The buffets maintain a strong health ethos, as demonstrated by ‘Antioxidant Blast’ smoothies, quinoa burgers and homemade granola. There are gluten-free and vegan offerings, and chefs will happily cook your bespoke pizza.
Yeah yeah, but what about decadence? Wel, Uniworld ships are famed in cruising circles for their exceptional pastries, and those legendary cheesecakes and muffins are present here in dangerous number. Perhaps just consider them a reward for frequenting the ship’s gym, or a morning yoga sesh?
Yoga’s far from the only on-board group activity. Lasting about 45 minutes, mixology sessions let participants design their own cocktail. The best get added to menus: MTV’s proud contribution is the ‘Whatsapple’ (Captain Morgan’s, apple syrup, honey water, lemon juice, cinnamon stick, since you ask).
Similarly sociable, unusual and, well, booze-focused are Paint & Wine tutorials, doing what they say on the tin.
Traditionally, cruise ships have a godmother for their christening – often a famous figure, and often aged over 50. Not so U by Uniworld: here the term is ‘Guardian Angel’ and the hip ambassador in question is none other than Czech supermodel Petra Němcová.
“Travel is so important,” she explains. “Because when you travel, you are transformed by seeing different cultures and countries; you learn so much about people. Travel allowed me to understand the world better – and the place I can have in it, how I can actively shape it.”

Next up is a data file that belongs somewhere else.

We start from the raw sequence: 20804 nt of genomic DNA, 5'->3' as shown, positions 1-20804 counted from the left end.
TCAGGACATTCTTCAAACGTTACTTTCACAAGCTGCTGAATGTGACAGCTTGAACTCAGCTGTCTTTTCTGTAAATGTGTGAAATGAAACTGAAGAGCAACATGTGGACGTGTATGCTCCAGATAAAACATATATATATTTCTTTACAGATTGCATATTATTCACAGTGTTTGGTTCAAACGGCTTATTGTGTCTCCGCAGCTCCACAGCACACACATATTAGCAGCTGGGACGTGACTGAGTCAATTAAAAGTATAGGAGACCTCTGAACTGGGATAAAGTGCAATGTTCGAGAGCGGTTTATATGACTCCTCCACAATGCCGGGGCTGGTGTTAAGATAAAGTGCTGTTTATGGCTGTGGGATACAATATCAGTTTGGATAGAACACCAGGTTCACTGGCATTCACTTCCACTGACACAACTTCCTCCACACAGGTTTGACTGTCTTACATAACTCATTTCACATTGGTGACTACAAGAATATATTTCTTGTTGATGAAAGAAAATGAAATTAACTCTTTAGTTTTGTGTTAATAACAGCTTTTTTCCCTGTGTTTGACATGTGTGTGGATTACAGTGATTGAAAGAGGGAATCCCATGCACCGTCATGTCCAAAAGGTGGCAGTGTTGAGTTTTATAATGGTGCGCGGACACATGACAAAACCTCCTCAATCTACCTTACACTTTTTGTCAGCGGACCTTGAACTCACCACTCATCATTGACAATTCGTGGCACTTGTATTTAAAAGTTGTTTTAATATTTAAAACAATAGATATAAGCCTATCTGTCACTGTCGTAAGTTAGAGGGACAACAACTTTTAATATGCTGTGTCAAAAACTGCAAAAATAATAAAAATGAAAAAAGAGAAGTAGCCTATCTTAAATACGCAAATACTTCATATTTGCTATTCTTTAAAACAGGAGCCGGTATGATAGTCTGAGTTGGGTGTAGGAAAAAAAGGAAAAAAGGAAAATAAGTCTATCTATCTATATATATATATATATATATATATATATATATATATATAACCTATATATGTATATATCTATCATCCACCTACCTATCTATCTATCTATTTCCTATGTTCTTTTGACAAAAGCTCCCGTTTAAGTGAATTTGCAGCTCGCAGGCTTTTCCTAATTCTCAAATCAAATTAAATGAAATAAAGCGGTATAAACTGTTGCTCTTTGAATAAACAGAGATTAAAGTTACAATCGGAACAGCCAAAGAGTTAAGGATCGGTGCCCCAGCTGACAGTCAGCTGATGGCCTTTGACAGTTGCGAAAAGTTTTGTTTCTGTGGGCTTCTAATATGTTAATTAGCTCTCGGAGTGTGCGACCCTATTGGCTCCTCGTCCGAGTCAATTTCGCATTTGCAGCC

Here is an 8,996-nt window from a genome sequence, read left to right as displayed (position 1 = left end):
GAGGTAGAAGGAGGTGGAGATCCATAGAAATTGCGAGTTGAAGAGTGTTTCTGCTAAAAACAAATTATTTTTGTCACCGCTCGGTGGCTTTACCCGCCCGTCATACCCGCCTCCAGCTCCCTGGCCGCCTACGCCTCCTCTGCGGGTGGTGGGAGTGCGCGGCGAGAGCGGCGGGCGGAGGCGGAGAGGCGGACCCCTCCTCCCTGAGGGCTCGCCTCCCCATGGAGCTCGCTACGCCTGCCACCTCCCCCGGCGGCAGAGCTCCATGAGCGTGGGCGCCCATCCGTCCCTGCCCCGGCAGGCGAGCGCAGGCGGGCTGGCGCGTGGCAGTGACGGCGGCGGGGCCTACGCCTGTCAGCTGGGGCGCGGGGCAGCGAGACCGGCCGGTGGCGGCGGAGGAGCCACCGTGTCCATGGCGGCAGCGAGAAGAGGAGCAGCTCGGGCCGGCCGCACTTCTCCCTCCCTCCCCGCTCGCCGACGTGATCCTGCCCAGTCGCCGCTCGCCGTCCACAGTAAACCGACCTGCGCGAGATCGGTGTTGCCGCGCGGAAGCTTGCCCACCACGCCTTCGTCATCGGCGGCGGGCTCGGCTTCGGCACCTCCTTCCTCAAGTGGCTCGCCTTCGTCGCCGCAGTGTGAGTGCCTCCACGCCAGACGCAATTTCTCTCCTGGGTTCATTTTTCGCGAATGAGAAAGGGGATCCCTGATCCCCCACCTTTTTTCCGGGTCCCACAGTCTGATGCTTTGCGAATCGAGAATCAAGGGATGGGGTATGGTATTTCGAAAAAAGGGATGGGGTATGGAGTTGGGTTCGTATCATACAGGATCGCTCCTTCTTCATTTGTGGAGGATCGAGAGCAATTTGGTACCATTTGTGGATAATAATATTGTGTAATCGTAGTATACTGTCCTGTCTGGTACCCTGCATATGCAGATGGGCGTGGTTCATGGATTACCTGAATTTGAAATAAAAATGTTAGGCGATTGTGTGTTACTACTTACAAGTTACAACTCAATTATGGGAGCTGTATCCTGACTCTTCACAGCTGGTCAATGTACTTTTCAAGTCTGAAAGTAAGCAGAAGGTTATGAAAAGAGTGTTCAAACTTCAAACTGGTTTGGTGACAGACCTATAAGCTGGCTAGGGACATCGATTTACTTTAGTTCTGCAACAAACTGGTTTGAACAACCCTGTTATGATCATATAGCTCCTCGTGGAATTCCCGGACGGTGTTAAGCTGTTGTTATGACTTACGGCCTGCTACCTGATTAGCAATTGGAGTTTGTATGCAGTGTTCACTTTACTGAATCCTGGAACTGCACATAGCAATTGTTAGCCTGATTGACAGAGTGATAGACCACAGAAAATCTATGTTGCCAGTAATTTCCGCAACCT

Hence Petra’s Happy Hearts Fund, which she started after nearly perishing in 2004’s Indian Ocean tsunami. The charity helps to rebuild schools affected by natural disasters. Through its TreadRight Foundation, Uniworld’s parent company The Travel Corporation is a partner.
As well as Happy Hearts Fund, you’ll be able to support the Amy Foundation, which empowers struggling youths in South Africa’s Western Cape. Amy Foundation bracelets can be bought in each ship’s boutique.
There’s also a stress on sustainability. Food is locally sourced where possible, and all ships strive to operate a paperless environment – including digital menus and a free PressReader app, allowing guests to receive news electronically.
Many millennials, especially those in the 21-30 age range, aren’t flush with holiday cash. This explains U by Uniworld’s appealingly low prices. Where week-long cruises with sister brand Uniworld cost from £2,500 per person, seven-night Rhine sojourns on The A begin at £999 by comparison.
Included are seven nights of accommodation, two meals per day, daily excursions, onboard wine tasting, two parties and wi-fi.
By Richard Mellor
MTV Travelled With... U by Uniworld’s (0845 678 5656) seven night Rolling on the Rhine itinerary cruises from Amsterdam to Frankfurt on The A and costs from £999 per person (or £125 per day), based on a double share, departing 14 April 2018. The price includes 14 meals on board, 13 included excursions, 2 dedicated U Hosts, on board wine tasting, welcome party and local celebrity DJ party, plus port charges and gratuities. From this spring you will be able to travel to Amsterdam by rail with Eurostar from £51.50 one way. For The B, travel from London to Paris by Eurostar costs from £58 per person.